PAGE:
MELBOURNE, AUSTRALIA — A proposed merger between two Australian bioplastics companies will create a publicly listed entity with annual sales of almost A$30 million (US$25 million).
Melbourne-based, publicly listed Cardia Bioplastics Ltd. and Melbourne-based privately held Stellar Films Group Pty. Ltd. have reached an agreement to merge, subject to shareholder and regulatory approval.
Cardia managing director Frank Glatz, in a phone interview with Plastics News from Singapore, said merging the companies makes sense because they have worked together for about five years and are both pioneering sustainable plastic packaging products, particularly for the personal hygiene products market.
Glatz is attending Outlook Asia 2014, an international conference for non-woven personal care products in Singapore, where he launched a new film, Cardia Biohybrid, developed in partnership with Stellar.
Glatz said Biohybrid was developed for the personal care/hygiene products industry. It is a mix of renewable thermoplastics, mainly corn starch, and traditional resins, which can include polyethylene and polypropylene. There are eight resins with differing qualities for varied applications.
The proposed merger needs shareholder approval at an extraordinary general meeting, which Glatz expects to occur in late January, and Australian regulatory authorities' approval. Both companies are conducting due diligence
before a deal is finalized.
“Stellar is the more stable business, with significantly higher sales revenue,” Glatz told Plastics News. Cardia posted 2014 sales of A$5 million, although its sales for the most recently completed quarter were A$2.1 million, which is annualized at A$8.4 million. Stellar's 2014 sales were A$21 million.
Cardia was established in 2002 and Stellar has operated for about 25 years.
Cardia said the two companies have cooperated closely over the last three years, and that benefits of the merger include scale and geographic footprint of the combined operations, market access and reach, production and operational savings, complementary intellectual property positions, resources to deliver business strategy and high-quality management teams.
Glatz said the companies considered a joint venture or continuing their close relationship as separate entities but there are advantages in a merger. He said no name for the new company has been developed yet.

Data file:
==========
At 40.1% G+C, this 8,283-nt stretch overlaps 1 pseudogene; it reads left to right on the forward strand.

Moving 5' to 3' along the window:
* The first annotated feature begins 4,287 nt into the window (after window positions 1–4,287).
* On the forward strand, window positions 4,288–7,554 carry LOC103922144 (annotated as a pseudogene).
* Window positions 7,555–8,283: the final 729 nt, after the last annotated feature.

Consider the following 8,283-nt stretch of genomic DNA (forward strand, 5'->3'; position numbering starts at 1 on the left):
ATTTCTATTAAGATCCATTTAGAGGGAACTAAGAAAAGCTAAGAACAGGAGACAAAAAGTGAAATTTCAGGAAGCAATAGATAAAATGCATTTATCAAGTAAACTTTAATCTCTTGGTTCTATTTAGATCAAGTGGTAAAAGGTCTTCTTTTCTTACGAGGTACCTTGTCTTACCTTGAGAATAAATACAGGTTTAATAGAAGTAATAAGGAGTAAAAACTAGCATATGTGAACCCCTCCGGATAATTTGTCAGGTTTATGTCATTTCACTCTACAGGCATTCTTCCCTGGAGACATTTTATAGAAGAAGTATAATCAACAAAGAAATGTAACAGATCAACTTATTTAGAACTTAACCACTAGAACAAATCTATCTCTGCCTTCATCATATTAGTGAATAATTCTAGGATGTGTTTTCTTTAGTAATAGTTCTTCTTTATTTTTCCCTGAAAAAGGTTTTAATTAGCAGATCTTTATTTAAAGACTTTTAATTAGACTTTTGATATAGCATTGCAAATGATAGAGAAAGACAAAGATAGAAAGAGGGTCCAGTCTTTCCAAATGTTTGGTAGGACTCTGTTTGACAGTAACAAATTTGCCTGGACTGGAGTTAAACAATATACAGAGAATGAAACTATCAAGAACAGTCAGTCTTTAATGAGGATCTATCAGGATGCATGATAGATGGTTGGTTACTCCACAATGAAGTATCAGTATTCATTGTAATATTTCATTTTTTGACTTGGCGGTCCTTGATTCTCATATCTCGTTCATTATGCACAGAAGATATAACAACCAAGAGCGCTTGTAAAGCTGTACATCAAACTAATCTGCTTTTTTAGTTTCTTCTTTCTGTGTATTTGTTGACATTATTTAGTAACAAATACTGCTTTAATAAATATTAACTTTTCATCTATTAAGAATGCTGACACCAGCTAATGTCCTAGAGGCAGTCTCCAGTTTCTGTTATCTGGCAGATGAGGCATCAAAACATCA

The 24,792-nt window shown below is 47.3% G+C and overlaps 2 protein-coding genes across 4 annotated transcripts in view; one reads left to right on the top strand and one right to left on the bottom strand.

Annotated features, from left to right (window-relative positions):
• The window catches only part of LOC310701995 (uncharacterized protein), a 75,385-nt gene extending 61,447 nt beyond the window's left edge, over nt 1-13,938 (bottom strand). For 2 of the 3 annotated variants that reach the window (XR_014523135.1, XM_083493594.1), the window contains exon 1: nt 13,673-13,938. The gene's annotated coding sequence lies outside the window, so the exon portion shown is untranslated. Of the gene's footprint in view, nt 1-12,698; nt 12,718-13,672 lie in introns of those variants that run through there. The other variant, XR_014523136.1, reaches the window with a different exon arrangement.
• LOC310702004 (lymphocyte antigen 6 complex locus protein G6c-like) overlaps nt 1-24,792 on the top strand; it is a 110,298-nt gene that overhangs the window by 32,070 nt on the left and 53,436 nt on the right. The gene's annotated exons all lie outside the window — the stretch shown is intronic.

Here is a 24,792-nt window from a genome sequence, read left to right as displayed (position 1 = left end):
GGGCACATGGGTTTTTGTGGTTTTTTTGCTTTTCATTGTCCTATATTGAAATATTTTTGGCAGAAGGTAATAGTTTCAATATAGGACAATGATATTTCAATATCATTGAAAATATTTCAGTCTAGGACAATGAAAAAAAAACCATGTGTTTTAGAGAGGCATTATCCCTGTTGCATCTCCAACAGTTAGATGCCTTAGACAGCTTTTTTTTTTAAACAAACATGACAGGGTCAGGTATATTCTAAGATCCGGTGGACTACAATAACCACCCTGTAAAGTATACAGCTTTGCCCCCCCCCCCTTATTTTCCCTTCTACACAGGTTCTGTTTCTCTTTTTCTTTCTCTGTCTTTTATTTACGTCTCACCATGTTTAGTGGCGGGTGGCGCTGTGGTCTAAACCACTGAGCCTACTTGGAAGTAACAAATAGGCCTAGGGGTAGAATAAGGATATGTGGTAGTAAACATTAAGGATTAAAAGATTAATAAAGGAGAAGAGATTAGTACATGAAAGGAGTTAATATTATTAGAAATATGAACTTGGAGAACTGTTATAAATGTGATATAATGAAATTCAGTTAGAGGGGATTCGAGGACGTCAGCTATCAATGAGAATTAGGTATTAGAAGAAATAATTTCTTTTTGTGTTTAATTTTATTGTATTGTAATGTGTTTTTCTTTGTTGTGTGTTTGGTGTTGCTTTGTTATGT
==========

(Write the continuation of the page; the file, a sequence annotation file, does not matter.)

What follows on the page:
Stellar has two factories, in Melbourne and Selangor, Malaysia. Cardia has three factories — one each in Melbourne; Nanjing, China; and São Paulo. Both companies have business development offices and distributors around the globe.
Stellar manufactures films for the disposable diapers, feminine hygiene, incontinence and medical disposable markets, and for packaging surgical instruments, surgical drapes and gowns.
Glatz said the joint development of Cardia Biohybrid involved Cardia developing the technology and Stellar manufacturing the product. While many bioplastics contain 10 to 20 percent renewable content, he said Biohybrid can contain up to 50 percent renewable thermoplastics but still be used in traditional converting applications, like film, injection and blow molding, extrusions and coatings.
The hygiene product market has a lot of potential growth and is seeking more sustainable products, so Stellar and Cardia are a “complementary fit,” he said.
Cardia has just expanded its Nanjing operation, building a new factory that opened in September. Three new production lines began in September and are operating at full capacity; another six film extrusion and bag-making lines are being installed in Nanjing to meet Cardia's order pipeline, in particular for dog waste bags and other waste management products.
Glatz said there is a lot of demand in China for compostable bags, used to dispose of kitchen and green waste. Many city and municipal councils are moving to compostable bags to divert organics from landfall.
He said Cardia is in talks with some San Francisco councils, but will not say more.
Cardia's Brazilian film and bag manufacturing plant opened in September and has capacity for 500 million retail carrier bags a year. Glatz said Brazil also uses the Biohybrid product in retail bags.
Glatz said Cardia has signed a supply agreement with bubble-wrap manufacturer Sealed Air Corp., of Elmwood Park, N.J., to use Cardia compostable films in its new PakNatural Biodegradable Cushion Bags. He would not divulge the contract's value, citing contract confidentiality constraints, but said he is confident “as we go forward it will be a large contract and we will grow with them.”